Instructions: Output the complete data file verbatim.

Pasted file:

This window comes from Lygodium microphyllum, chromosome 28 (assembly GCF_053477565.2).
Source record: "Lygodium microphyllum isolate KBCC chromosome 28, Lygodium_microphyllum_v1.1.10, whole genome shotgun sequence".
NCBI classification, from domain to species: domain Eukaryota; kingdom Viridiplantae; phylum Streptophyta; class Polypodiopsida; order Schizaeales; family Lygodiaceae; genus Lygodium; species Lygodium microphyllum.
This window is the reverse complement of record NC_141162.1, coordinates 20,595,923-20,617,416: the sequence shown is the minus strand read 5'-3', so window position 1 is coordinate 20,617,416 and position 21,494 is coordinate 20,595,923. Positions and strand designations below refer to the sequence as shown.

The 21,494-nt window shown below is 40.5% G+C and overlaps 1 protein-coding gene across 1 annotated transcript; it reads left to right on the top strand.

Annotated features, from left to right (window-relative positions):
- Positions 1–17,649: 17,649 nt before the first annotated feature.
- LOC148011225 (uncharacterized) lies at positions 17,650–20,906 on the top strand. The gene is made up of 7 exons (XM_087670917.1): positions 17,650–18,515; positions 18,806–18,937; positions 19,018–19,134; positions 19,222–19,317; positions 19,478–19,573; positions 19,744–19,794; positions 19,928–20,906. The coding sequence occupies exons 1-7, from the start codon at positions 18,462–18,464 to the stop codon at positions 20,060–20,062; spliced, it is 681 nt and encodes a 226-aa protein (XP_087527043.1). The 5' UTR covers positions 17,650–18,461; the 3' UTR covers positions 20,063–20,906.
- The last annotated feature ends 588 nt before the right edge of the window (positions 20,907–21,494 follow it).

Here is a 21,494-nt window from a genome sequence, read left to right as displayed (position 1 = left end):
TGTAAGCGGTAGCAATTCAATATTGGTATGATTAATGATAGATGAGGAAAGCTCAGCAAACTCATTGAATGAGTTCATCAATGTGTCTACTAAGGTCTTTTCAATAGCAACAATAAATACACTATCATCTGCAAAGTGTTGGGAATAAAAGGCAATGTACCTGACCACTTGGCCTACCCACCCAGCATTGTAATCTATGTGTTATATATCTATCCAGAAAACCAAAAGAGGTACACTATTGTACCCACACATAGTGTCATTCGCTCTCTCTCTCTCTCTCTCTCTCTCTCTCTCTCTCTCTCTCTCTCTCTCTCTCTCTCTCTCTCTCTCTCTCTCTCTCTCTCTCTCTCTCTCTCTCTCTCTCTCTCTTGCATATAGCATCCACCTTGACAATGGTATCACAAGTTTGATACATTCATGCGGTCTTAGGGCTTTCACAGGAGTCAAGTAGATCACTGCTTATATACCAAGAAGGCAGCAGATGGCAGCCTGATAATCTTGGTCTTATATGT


This window comes from Lygodium microphyllum, chromosome 28 (assembly GCF_053477565.2).
Source record: "Lygodium microphyllum isolate KBCC chromosome 28, Lygodium_microphyllum_v1.1.10, whole genome shotgun sequence".
NCBI classification, from domain to species: domain Eukaryota; kingdom Viridiplantae; phylum Streptophyta; class Polypodiopsida; order Schizaeales; family Lygodiaceae; genus Lygodium; species Lygodium microphyllum.
This window is the reverse complement of record NC_141162.1, coordinates 20,595,923-20,617,416: the sequence shown is the minus strand read 5'-3', so window position 1 is coordinate 20,617,416 and position 21,494 is coordinate 20,595,923. Positions and strand designations below refer to the sequence as shown.

The 21,494-nt window shown below is 40.5% G+C and overlaps 1 protein-coding gene across 1 annotated transcript; it reads left to right on the top strand.

Annotated features, from left to right (window-relative positions):
- Positions 1–17,649: 17,649 nt before the first annotated feature.
- LOC148011225 (uncharacterized) lies at positions 17,650–20,906 on the top strand. The gene is made up of 7 exons (XM_087670917.1): positions 17,650–18,515; positions 18,806–18,937; positions 19,018–19,134; positions 19,222–19,317; positions 19,478–19,573; positions 19,744–19,794; positions 19,928–20,906. The coding sequence occupies exons 1-7, from the start codon at positions 18,462–18,464 to the stop codon at positions 20,060–20,062; spliced, it is 681 nt and encodes a 226-aa protein (XP_087527043.1). The 5' UTR covers positions 17,650–18,461; the 3' UTR covers positions 20,063–20,906.
- The last annotated feature ends 588 nt before the right edge of the window (positions 20,907–21,494 follow it).

Here is a 21,494-nt window from a genome sequence, read left to right as displayed (position 1 = left end):
TGTAAGCGGTAGCAATTCAATATTGGTATGATTAATGATAGATGAGGAAAGCTCAGCAAACTCATTGAATGAGTTCATCAATGTGTCTACTAAGGTCTTTTCAATAGCAACAATAAATACACTATCATCTGCAAAGTGTTGGGAATAAAAGGCAATGTACCTGACCACTTGGCCTACCCACCCAGCATTGTAATCTATGTGTTATATATCTATCCAGAAAACCAAAAGAGGTACACTATTGTACCCACACATAGTGTCATTCGCTCTCTCTCTCTCTCTCTCTCTCTCTCTCTCTCTCTCTCTCTCTCTCTCTCTCTCTCTCTCTCTCTCTCTCTCTCTCTCTCTCTCTCTCTCTCTCTCTCTCTCTCTTGCATATAGCATCCACCTTGACAATGGTATCACAAGTTTGATACATTCATGCGGTCTTAGGGCTTTCACAGGAGTCAAGTAGATCACTGCTTATATACCAAGAAGGCAGCAGATGGCAGCCTGATAATCTTGGTCTTATATGT